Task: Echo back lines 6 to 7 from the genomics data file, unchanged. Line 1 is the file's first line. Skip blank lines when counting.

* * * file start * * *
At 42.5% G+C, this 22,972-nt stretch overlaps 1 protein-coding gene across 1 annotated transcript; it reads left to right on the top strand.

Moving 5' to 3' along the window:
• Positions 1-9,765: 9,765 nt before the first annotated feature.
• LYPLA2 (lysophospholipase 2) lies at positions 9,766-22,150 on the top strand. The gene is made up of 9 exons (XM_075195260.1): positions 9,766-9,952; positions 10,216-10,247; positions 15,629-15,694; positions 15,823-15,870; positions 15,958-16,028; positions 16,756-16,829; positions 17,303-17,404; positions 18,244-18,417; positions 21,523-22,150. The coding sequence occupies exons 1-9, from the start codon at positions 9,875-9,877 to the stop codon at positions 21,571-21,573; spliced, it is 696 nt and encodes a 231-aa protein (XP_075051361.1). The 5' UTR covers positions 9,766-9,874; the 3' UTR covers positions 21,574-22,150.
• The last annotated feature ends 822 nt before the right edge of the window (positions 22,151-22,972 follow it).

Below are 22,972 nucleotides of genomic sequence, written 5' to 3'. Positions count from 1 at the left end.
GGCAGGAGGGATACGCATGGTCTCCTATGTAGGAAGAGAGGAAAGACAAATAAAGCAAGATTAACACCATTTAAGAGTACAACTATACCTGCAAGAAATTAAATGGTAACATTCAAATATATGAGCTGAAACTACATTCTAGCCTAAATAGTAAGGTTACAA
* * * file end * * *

Below are 22,972 nucleotides of genomic sequence, written 5' to 3'. Positions count from 1 at the left end.
GGCAGGAGGGATACGCATGGTCTCCTATGTAGGAAGAGAGGAAAGACAAATAAAGCAAGATTAACACCATTTAAGAGTACAACTATACCTGCAAGAAATTAAATGGTAACATTCAAATATATGAGCTGAAACTACATTCTAGCCTAAATAGTAAGGTTACAA